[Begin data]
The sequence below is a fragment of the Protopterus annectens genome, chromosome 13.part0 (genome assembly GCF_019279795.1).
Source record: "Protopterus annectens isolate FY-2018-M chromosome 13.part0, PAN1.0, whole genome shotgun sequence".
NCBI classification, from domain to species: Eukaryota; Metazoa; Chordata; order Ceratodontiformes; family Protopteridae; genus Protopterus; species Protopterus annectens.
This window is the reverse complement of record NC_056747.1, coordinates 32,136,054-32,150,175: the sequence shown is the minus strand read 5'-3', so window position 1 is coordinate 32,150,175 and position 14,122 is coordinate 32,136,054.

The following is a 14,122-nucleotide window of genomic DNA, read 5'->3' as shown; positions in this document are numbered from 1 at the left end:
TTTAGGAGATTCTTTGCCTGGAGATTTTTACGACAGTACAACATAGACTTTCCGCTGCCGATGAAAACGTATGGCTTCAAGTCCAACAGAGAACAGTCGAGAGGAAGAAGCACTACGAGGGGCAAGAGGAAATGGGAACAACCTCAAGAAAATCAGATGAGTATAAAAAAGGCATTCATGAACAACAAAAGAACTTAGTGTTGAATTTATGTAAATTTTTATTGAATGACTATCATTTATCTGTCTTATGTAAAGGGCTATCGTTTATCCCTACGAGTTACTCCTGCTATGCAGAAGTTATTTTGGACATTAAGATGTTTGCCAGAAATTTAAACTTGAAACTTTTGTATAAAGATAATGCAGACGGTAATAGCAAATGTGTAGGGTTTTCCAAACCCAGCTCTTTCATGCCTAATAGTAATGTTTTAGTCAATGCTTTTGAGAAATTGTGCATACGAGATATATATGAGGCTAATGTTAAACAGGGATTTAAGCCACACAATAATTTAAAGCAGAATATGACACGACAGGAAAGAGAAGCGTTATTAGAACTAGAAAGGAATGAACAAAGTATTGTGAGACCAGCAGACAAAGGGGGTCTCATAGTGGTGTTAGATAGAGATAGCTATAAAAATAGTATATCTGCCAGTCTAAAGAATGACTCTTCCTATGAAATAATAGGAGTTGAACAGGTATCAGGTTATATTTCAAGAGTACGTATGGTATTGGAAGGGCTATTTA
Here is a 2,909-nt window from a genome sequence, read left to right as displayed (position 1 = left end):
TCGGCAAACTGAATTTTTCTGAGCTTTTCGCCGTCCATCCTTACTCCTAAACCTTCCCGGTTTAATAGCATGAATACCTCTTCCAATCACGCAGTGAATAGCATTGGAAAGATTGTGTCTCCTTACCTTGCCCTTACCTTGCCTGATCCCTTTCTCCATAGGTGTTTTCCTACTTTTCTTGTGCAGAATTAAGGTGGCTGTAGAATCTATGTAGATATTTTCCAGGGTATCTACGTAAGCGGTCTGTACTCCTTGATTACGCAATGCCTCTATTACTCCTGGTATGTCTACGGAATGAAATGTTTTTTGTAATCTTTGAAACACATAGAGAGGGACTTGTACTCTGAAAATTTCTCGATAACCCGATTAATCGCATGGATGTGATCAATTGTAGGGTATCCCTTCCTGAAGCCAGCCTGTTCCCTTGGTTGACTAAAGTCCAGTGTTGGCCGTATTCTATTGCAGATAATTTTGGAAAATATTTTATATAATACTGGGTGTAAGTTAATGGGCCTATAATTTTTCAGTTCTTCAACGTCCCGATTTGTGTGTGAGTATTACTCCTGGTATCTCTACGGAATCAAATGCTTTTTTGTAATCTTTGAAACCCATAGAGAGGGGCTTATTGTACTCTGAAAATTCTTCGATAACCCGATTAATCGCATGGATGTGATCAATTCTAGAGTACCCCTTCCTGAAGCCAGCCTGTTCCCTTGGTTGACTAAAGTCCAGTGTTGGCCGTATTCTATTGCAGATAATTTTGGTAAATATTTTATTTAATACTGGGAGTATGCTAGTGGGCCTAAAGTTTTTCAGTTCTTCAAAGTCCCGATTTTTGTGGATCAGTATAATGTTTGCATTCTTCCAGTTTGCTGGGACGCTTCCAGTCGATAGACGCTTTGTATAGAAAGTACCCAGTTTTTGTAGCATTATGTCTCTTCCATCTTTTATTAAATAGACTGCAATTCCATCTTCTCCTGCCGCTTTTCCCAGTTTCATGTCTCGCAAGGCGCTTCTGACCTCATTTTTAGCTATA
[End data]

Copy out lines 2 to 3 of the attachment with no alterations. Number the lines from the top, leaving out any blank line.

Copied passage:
Source record: "Protopterus annectens isolate FY-2018-M chromosome 13.part0, PAN1.0, whole genome shotgun sequence".
NCBI classification, from domain to species: Eukaryota; Metazoa; Chordata; order Ceratodontiformes; family Protopteridae; genus Protopterus; species Protopterus annectens.